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Central-Bank Independence, Economic Behavior, and Optimal Term Lengths

Christopher J. Waller and Carl E. Walsh
The American Economic Review
Vol. 86, No. 5 (Dec., 1996), pp. 1139-1153
Stable URL: http://www.jstor.org/stable/2118283
Page Count: 15
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Central-Bank Independence, Economic Behavior, and Optimal Term Lengths
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Abstract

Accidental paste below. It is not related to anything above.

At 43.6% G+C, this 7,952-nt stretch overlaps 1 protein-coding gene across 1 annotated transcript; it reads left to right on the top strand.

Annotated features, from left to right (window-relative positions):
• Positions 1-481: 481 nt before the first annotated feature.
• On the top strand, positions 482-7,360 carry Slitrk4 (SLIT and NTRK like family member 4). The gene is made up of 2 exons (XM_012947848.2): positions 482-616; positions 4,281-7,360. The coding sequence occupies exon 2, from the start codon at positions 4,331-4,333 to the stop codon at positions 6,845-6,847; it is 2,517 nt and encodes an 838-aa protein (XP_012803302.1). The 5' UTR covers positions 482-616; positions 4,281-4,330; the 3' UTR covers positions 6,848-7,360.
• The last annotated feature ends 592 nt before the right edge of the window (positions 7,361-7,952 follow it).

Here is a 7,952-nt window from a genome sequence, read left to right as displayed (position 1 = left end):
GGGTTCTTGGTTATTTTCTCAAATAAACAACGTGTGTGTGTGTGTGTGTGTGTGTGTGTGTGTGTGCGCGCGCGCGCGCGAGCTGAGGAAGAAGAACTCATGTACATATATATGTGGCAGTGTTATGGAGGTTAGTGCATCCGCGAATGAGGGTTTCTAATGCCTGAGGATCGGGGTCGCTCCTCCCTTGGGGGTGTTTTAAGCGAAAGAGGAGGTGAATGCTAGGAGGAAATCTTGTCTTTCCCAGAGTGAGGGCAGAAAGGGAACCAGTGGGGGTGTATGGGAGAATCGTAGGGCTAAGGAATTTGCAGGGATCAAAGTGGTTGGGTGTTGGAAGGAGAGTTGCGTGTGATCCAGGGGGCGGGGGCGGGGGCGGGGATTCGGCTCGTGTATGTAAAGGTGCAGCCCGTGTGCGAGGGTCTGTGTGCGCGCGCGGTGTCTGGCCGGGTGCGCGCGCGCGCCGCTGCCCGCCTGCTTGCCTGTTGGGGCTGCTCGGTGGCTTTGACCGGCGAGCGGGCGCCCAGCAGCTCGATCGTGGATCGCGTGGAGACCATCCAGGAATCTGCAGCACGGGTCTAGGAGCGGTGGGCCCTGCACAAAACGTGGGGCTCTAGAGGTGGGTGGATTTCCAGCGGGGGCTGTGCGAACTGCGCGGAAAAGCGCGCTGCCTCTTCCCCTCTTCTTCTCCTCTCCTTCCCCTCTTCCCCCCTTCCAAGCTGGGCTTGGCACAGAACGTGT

We parameterize central-bank independence in terms of partisanship and term length, and we focus on the implications of alternative policy structures for real economic activity. While long terms of office for the central banker can reduce the role of electoral surprises, term lengths that are too long are costly if societal preferences are subject to permanent shifts. The appointment of a conservative central banker increases the optimal term length and leads to lower average inflation but need not increase the volatility of output.

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